8 5 October 1996 Olimpiysky National Sports Complex, Kiev, Ukraine  Ukraine 1–1 2–1 1998 World Cup qualification
9 7 June 1997 Estádio das Antas, Porto, Portugal  Albania 1–0 2–0 1998 World Cup qualification
10 14 October 1998 Štadión Pasienky, Bratislava, Slovakia  Slovakia 0–1 0–3 Euro 2000 qualifying
11 14 October 1998 Štadión Pasienky, Bratislava, Slovakia  Slovakia 0–2 0–3 Euro 2000 qualifying
12 26 March 1999 Estádio D. Afonso Henriques (1965), Guimarães, Portugal  Azerbaijan 2–0 7–0 Euro 2000 qualifying
13 26 March 1999 Estádio D. Afonso Henriques (1965), Guimarães, Portugal  Azerbaijan 5–0 7–0 Euro 2000 qualifying
14 9 June 1999 Estádio Municipal de Coimbra, Coimbra, Portugal  Liechtenstein 2–0 8–0 Euro 2000 qualifying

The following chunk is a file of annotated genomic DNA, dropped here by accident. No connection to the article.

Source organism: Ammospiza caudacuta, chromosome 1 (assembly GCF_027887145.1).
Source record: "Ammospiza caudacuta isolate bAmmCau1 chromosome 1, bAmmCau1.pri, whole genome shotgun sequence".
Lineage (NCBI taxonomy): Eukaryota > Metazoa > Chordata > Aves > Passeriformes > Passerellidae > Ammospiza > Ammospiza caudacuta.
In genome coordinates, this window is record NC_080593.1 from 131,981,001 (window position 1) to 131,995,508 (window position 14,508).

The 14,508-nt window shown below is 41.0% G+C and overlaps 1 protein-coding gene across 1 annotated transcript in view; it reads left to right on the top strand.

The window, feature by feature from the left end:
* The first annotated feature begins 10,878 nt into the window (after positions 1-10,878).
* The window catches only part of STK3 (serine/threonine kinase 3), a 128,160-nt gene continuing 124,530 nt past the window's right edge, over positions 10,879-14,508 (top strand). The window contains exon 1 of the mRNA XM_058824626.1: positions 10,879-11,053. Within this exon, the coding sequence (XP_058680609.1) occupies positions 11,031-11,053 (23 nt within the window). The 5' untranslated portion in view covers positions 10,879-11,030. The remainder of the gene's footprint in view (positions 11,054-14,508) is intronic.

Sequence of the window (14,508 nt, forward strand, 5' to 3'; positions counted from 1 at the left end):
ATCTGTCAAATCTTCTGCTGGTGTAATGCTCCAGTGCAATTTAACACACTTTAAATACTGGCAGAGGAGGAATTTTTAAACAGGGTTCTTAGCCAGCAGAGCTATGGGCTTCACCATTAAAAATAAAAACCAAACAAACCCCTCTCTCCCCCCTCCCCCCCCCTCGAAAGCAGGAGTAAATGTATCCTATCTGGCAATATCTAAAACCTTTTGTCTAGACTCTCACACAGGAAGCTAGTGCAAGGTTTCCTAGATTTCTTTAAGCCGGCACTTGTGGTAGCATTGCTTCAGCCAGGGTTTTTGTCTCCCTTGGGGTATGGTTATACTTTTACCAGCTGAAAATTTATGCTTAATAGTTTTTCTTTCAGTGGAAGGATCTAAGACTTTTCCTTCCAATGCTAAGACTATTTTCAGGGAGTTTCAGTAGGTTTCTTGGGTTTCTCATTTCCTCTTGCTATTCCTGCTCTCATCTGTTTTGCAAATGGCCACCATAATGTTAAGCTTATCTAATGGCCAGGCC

15 9 June 1999 Estádio Municipal de Coimbra, Coimbra, Portugal  Liechtenstein 5–0 8–0 Euro 2000 qualifying
16 9 June 1999 Estádio Municipal de Coimbra, Coimbra, Portugal  Liechtenstein 6–0 8–0 Euro 2000 qualifying
17 18 August 1999 Estádio Nacional, Lisbon, Portugal  Andorra 2–0 4–0 Friendly
18 9 October 1999 Estádio da Luz (1954), Lisbon, Portugal  Hungary 2–0 3–0 Euro 2000 qualifying
19 12 June 2000 Philips Stadion, Eindhoven, Netherlands  England 2–2 3–2 UEFA Euro 2000
20 16 August 2000 Estádio do Fontelo, Viseu, Portugal  Lithuania 1–0 5–1 Friendly
21 6 June 2001 Estádio José Alvalade (1956), Lisbon, Portugal  Cyprus 5–0 6–0 2002 World Cup qualification
22 6 June 2001 Estádio José Alvalade (1956), Lisbon, Portugal  Cyprus 6–0 6–0 2002 World Cup qualification
23 6 October 2001 Estádio da Luz (1954), Lisbon, Portugal  Estonia 1–0 5–0 2002 World Cup qualification

Personal[edit]